Get to the social root of the problem — James Clemence and Margaret Duong
FEB 6 — As he prepares to deliver the 2012 Budget on February 17, the Singapore finance minister is in an unenviable position. The global economy has not rebounded with the vigour hoped for 12 months ago. It appears the road to recovery may be longer, and perhaps steeper, than many had originally anticipated.
While the finance minister may take bold steps to protect the economy, there are some more basic issues to contend with at home — such as Singapore’s low birth rate and ageing population.
It is well known that birth rates in developed countries tend to drop during times of economic strife. Putting the expected boom in this year’s “dragon babies” to one side, there could be severe long-term consequences for Singapore’s already low birth rate, if the financial recovery is as slow a process as it currently appears and if we follow this statistical trend. Quite simply, in order to become more self-sufficient and reduce the reliance on foreign workers, Singapore will need to grow a larger labour force.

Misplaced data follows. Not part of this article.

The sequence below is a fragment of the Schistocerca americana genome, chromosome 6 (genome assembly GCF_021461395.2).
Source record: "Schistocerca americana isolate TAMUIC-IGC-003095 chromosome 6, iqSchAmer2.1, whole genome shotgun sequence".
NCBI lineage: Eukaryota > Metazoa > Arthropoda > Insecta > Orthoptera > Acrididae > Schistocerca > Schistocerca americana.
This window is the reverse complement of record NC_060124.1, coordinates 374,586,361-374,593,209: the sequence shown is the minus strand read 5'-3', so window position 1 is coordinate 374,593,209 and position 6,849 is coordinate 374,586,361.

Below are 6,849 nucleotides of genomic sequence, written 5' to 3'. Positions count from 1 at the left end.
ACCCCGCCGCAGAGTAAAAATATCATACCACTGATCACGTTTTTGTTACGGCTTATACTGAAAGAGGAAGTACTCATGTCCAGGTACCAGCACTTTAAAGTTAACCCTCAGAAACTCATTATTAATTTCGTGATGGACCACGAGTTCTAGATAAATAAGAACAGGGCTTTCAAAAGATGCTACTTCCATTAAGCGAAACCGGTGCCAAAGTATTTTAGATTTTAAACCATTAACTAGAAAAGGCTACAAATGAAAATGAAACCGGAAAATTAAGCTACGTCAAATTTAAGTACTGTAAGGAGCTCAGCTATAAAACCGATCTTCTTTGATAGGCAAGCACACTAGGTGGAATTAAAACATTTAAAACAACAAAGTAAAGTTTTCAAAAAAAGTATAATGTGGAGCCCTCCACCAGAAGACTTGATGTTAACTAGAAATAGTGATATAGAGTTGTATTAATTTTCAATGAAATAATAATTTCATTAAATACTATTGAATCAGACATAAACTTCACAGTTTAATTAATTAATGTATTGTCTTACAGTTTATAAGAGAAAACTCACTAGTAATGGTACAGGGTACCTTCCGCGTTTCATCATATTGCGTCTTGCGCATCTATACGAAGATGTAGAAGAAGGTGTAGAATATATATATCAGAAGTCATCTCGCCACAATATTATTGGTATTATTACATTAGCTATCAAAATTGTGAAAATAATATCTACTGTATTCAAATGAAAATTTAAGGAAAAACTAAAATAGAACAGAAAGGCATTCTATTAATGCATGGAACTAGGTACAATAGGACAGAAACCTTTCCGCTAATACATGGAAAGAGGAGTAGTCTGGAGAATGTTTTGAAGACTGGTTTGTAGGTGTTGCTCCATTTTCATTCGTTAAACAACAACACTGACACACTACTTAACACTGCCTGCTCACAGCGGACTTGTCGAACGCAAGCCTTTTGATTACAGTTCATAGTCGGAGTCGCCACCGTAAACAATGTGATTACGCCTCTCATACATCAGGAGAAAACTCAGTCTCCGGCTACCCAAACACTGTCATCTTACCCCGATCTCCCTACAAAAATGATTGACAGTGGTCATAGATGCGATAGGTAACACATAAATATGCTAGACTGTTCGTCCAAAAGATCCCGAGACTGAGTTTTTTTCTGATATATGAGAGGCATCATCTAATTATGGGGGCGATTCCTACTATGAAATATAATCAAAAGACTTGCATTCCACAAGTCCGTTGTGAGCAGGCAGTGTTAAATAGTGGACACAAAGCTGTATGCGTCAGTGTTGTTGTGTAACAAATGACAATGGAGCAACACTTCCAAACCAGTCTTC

The government has already introduced a number of fiscal incentives. The Baby Bonus, Child Relief, Parenthood Tax Rebate and Extended Maternity Leave have all been in place for a number of years, but do not appear to have had a material effect on population growth.
Rather than providing greater monetary “carrots”, it may be more effective to address some of the underlying social factors which influence a family’s decision to have (or to have more) babies:
Mothers of Singaporean children are currently entitled to up to four months of fully-paid maternity leave. This compares favourably to most other countries in the region, yet relatively few mothers are taking breaks from their busy careers to have children.